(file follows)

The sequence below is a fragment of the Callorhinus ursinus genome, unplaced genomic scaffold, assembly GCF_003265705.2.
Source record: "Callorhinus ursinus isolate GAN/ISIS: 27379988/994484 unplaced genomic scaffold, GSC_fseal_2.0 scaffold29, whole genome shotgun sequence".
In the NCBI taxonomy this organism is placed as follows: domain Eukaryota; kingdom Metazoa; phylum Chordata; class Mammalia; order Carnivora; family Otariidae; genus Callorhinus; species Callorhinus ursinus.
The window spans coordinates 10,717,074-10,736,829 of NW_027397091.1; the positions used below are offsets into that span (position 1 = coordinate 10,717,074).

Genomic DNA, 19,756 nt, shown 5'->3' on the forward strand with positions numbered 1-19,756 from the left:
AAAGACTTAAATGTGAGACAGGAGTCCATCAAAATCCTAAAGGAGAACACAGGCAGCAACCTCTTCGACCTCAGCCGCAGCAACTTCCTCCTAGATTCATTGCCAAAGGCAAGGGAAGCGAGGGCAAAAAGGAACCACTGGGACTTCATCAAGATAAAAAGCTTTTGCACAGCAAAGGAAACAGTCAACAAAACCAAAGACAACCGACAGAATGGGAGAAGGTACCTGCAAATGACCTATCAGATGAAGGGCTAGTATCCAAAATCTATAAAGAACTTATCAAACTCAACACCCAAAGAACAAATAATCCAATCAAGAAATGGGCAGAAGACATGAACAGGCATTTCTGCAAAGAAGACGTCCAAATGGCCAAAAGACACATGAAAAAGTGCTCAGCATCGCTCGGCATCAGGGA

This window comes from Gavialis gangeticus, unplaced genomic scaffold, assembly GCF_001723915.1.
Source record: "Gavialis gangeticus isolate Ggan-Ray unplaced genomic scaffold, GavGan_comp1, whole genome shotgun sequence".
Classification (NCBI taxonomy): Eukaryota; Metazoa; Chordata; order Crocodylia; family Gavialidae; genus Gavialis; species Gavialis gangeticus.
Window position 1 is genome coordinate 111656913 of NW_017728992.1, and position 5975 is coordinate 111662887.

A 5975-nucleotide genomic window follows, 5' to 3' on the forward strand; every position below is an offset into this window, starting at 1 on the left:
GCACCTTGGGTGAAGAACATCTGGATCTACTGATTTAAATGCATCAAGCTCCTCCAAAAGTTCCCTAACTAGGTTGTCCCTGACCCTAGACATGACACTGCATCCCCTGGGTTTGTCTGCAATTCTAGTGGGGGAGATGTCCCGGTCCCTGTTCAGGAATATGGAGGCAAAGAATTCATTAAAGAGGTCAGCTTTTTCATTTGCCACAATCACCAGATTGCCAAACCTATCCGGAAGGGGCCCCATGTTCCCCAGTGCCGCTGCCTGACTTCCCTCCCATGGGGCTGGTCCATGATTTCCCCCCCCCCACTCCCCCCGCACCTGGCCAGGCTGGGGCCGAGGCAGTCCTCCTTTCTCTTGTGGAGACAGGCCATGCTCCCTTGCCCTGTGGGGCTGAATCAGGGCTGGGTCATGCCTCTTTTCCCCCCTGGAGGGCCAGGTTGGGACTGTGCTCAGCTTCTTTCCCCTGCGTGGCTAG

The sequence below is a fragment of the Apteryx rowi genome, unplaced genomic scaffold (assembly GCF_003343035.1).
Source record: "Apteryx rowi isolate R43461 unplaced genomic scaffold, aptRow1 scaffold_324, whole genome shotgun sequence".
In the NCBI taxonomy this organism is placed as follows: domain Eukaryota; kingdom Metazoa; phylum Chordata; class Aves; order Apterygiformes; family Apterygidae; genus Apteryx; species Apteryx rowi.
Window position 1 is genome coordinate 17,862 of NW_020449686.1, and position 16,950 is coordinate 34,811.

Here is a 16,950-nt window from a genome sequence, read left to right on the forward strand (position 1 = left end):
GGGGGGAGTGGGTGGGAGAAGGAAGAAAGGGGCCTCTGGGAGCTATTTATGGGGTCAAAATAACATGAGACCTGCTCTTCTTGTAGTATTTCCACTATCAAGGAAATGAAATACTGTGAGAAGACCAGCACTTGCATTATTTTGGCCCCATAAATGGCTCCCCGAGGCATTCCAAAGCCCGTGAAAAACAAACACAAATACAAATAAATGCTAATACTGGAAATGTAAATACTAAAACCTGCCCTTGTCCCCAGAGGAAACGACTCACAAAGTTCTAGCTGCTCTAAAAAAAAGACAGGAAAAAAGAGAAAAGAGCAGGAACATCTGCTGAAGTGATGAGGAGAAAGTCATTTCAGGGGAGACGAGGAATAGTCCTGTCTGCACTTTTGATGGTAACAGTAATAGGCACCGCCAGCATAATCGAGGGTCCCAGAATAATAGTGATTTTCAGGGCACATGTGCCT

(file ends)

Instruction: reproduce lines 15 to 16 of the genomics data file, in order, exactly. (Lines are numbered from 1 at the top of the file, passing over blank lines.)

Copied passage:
In the NCBI taxonomy this organism is placed as follows: domain Eukaryota; kingdom Metazoa; phylum Chordata; class Aves; order Apterygiformes; family Apterygidae; genus Apteryx; species Apteryx rowi.
Window position 1 is genome coordinate 17,862 of NW_020449686.1, and position 16,950 is coordinate 34,811.